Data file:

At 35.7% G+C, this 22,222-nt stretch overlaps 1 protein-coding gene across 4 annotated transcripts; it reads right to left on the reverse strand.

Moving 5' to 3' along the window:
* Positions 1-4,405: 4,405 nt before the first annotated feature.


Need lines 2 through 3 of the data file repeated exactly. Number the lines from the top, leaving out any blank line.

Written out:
Moving 5' to 3' along the window:
* Positions 1-4,405: 4,405 nt before the first annotated feature.